Strangely, as irrefutable as the above explanation may sound, the act of limiting light to only that of a particular polarity can have wildly varying effects on the final photograph. Under certain conditions, using a polarising filter can have virtually no impact at all while the results can be striking in other situations. Unfortunately, there are no hard and fast rules dictating the degree to which using such a filter will impact on an image; except to say that if there is water or glass involved, the impact is likely to be the most pronounced.

Now, it is worth pointing out that the human eye does not, in anyway, polarise light. Consequently, using a polarising filter in photography is a step in the direction of art and away from truth. When used correctly, these filters produce images with more saturated colours and improved tonal balance. The sky, in particular, is inclined to take on a richer and darker blue colour as any atmospheric glare is eliminated. Also, as suggested above, under certain circumstances, these filters can even reveal detail in a scene that would otherwise be completely invisible.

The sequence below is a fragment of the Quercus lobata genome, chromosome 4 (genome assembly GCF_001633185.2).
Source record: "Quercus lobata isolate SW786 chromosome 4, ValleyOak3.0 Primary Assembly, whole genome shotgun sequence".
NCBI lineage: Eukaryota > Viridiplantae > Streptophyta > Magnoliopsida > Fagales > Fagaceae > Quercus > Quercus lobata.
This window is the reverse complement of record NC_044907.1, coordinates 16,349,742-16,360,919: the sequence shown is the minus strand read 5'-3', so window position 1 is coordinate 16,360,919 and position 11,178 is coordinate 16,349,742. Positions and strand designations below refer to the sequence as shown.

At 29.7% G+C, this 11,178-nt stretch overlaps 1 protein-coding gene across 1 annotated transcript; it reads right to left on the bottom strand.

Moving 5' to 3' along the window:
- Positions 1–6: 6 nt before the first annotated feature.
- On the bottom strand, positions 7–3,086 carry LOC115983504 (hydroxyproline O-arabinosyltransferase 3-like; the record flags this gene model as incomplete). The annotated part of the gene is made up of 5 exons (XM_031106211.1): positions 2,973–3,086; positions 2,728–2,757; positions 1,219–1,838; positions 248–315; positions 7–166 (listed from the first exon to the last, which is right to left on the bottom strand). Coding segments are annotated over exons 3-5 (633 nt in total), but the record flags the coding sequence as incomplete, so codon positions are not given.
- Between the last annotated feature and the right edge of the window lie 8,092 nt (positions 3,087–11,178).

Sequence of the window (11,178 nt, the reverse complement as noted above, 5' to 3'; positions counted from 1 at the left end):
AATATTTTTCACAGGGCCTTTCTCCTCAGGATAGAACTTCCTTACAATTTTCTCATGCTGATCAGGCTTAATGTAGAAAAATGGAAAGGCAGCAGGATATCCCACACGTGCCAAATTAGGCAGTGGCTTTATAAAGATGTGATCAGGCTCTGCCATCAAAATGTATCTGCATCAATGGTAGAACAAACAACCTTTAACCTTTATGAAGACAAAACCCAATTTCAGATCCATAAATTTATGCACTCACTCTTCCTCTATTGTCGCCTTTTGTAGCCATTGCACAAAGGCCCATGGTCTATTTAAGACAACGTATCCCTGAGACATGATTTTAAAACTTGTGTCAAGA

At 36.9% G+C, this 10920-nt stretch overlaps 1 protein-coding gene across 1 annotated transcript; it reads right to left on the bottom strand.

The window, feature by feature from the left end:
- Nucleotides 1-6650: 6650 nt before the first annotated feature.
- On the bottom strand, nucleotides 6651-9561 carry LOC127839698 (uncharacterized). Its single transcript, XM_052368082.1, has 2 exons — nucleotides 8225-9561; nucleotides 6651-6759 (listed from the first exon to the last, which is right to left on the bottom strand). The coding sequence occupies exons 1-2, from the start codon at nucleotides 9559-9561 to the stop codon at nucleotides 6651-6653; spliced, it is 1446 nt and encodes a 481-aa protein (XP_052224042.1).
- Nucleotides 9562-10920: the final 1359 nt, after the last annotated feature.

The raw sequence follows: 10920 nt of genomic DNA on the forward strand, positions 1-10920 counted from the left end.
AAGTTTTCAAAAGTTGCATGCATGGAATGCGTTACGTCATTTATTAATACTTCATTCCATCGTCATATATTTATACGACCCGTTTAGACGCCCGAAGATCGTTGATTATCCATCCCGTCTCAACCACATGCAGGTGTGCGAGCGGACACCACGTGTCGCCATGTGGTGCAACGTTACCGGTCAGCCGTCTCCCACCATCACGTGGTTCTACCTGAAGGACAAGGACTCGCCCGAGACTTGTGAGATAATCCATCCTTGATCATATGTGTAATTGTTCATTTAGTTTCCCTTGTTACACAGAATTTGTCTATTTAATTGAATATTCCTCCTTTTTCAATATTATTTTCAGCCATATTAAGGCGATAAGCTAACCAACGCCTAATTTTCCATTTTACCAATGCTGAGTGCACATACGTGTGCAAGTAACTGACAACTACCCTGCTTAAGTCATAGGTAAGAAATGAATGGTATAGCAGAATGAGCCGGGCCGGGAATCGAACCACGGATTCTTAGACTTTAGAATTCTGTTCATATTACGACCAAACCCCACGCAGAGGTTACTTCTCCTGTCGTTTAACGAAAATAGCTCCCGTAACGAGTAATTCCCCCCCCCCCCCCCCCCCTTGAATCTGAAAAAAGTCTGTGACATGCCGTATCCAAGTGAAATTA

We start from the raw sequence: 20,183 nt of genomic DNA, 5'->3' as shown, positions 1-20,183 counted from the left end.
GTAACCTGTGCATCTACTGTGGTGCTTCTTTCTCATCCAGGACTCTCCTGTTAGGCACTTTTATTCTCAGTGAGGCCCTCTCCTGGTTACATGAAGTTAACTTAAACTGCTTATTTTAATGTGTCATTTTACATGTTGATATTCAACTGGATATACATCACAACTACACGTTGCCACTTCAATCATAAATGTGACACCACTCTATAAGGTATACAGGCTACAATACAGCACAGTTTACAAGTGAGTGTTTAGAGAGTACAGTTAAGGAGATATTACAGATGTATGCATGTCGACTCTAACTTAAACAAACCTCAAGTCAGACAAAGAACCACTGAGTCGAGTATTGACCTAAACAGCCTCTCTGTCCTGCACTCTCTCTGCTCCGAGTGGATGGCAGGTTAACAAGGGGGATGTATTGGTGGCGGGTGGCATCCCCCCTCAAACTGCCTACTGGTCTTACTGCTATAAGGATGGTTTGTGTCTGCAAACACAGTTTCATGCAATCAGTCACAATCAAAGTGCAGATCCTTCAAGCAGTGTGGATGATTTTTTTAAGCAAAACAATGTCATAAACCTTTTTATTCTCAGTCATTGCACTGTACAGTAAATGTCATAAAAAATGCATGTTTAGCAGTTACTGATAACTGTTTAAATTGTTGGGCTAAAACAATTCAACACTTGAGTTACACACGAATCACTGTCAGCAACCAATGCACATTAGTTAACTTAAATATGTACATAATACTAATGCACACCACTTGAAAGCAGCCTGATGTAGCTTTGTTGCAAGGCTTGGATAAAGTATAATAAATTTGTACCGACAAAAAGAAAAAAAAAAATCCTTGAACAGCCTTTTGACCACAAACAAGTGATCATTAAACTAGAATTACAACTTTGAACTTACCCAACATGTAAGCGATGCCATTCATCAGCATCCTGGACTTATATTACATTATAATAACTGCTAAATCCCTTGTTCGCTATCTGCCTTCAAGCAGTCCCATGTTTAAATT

Streams often illustrate this uncloaking effect well. Using a polarising filter when photographing a watercourse frequently allows the photographer to show subsurface features such as rocks and logs that would ordinarily be obscured by reflections. As with most things in photography, the opposite is also true; setting the filter to a different angle can have the effect of accentuating reflections, further obscuring objects that were initially less obscured.

 Above: A scene from Ibo Island, Mozambique taken WITHOUT a polarising filter. Right: The same scene captured WITH a polarising filter. 

Above: A scene from Ibo Island, Mozambique taken WITHOUT a polarising filter. Right: The same scene captured WITH a polarising filter. 

 Notice the increase in foreground detail, the decrease in mid-frame glare, accentuated reflections and saturated sky. Also, the sky shows a hotspot – an unduly saturated center circle.

Notice the increase in foreground detail, the decrease in mid-frame glare, accentuated reflections and saturated sky. Also, the sky shows a hotspot – an unduly saturated center circle.